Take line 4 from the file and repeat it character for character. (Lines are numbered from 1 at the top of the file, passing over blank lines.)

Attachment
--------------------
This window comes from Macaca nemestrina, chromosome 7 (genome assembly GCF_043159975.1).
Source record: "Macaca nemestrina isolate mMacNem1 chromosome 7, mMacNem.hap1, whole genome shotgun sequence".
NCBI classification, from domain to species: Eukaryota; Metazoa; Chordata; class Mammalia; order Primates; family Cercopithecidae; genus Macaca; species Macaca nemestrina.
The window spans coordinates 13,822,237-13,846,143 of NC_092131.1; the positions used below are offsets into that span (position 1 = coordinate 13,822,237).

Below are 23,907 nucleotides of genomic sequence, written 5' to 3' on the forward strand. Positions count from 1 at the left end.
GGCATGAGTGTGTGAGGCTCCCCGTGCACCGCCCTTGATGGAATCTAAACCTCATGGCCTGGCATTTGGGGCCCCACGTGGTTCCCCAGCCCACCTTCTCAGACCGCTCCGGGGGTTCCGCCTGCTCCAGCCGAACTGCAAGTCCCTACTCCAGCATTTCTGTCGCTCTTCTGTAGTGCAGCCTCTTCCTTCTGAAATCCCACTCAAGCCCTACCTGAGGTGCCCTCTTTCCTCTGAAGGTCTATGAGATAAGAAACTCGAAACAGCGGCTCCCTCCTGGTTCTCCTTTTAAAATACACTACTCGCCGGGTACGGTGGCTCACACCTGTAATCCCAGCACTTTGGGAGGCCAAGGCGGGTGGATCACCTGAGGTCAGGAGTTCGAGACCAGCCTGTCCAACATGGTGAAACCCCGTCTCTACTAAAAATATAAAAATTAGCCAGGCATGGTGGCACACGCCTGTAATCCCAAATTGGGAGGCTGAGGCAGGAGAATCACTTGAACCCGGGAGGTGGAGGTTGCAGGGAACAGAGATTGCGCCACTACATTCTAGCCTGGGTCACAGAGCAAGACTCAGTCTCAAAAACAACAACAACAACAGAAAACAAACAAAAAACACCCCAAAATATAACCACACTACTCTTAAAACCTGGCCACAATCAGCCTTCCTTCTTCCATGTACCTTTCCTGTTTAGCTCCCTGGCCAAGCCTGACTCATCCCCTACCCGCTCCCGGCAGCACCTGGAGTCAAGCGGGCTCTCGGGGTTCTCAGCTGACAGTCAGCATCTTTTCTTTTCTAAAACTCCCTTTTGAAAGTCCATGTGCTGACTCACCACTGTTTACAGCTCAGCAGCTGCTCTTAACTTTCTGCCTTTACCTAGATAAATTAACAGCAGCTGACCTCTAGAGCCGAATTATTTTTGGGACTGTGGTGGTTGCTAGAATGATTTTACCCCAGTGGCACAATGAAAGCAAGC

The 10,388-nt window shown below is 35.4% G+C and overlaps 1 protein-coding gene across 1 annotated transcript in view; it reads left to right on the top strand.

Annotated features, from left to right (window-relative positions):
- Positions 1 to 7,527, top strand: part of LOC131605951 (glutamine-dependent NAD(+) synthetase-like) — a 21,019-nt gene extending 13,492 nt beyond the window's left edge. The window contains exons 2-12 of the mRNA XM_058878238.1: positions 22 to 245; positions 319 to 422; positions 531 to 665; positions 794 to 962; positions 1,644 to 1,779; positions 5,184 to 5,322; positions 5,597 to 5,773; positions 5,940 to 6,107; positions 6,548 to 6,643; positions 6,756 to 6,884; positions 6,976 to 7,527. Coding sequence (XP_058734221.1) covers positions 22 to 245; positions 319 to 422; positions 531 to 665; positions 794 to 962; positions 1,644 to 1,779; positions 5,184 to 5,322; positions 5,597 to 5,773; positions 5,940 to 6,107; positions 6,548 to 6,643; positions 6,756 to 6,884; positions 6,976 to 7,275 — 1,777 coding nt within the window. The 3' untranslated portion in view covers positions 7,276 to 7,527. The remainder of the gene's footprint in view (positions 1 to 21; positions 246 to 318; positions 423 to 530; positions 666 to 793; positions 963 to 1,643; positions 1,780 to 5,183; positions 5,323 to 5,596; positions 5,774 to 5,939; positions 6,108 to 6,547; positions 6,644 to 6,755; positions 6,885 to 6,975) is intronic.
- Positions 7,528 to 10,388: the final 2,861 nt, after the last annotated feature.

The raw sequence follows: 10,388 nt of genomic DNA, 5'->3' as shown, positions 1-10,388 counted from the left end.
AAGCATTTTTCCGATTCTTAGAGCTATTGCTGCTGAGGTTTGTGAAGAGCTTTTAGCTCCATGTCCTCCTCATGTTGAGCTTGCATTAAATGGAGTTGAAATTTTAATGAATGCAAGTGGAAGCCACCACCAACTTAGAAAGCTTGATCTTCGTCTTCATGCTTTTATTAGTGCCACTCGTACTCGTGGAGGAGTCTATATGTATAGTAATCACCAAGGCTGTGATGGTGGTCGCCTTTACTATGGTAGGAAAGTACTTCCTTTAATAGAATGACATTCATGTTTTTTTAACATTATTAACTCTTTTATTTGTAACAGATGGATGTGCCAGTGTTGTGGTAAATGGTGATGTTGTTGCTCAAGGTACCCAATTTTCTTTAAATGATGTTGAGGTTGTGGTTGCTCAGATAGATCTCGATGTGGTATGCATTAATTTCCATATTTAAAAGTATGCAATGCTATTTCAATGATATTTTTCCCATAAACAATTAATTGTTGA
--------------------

The window spans coordinates 13,822,237-13,846,143 of NC_092131.1; the positions used below are offsets into that span (position 1 = coordinate 13,822,237).